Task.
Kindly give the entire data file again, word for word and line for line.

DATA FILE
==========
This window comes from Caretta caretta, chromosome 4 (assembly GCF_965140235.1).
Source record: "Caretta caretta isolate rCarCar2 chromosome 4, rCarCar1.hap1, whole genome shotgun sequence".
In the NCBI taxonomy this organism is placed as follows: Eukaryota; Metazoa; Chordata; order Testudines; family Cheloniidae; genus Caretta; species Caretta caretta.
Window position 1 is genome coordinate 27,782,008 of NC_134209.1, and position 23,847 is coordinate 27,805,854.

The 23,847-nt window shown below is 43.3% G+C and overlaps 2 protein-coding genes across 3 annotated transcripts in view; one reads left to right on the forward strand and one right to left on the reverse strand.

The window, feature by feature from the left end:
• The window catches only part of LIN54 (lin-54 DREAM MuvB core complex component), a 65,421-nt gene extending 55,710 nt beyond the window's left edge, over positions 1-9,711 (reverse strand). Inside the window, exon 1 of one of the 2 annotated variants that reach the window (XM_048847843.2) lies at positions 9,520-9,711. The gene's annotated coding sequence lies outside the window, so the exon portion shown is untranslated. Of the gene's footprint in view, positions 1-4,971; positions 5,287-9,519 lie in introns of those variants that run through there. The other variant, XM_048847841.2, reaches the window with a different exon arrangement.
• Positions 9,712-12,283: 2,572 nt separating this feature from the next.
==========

This window comes from Caretta caretta, chromosome 4 (assembly GCF_965140235.1).
Source record: "Caretta caretta isolate rCarCar2 chromosome 4, rCarCar1.hap1, whole genome shotgun sequence".
In the NCBI taxonomy this organism is placed as follows: Eukaryota; Metazoa; Chordata; order Testudines; family Cheloniidae; genus Caretta; species Caretta caretta.
Window position 1 is genome coordinate 27,782,008 of NC_134209.1, and position 23,847 is coordinate 27,805,854.

The 23,847-nt window shown below is 43.3% G+C and overlaps 2 protein-coding genes across 3 annotated transcripts in view; one reads left to right on the forward strand and one right to left on the reverse strand.

The window, feature by feature from the left end:
• The window catches only part of LIN54 (lin-54 DREAM MuvB core complex component), a 65,421-nt gene extending 55,710 nt beyond the window's left edge, over positions 1-9,711 (reverse strand). Inside the window, exon 1 of one of the 2 annotated variants that reach the window (XM_048847843.2) lies at positions 9,520-9,711. The gene's annotated coding sequence lies outside the window, so the exon portion shown is untranslated. Of the gene's footprint in view, positions 1-4,971; positions 5,287-9,519 lie in introns of those variants that run through there. The other variant, XM_048847841.2, reaches the window with a different exon arrangement.
• Positions 9,712-12,283: 2,572 nt separating this feature from the next.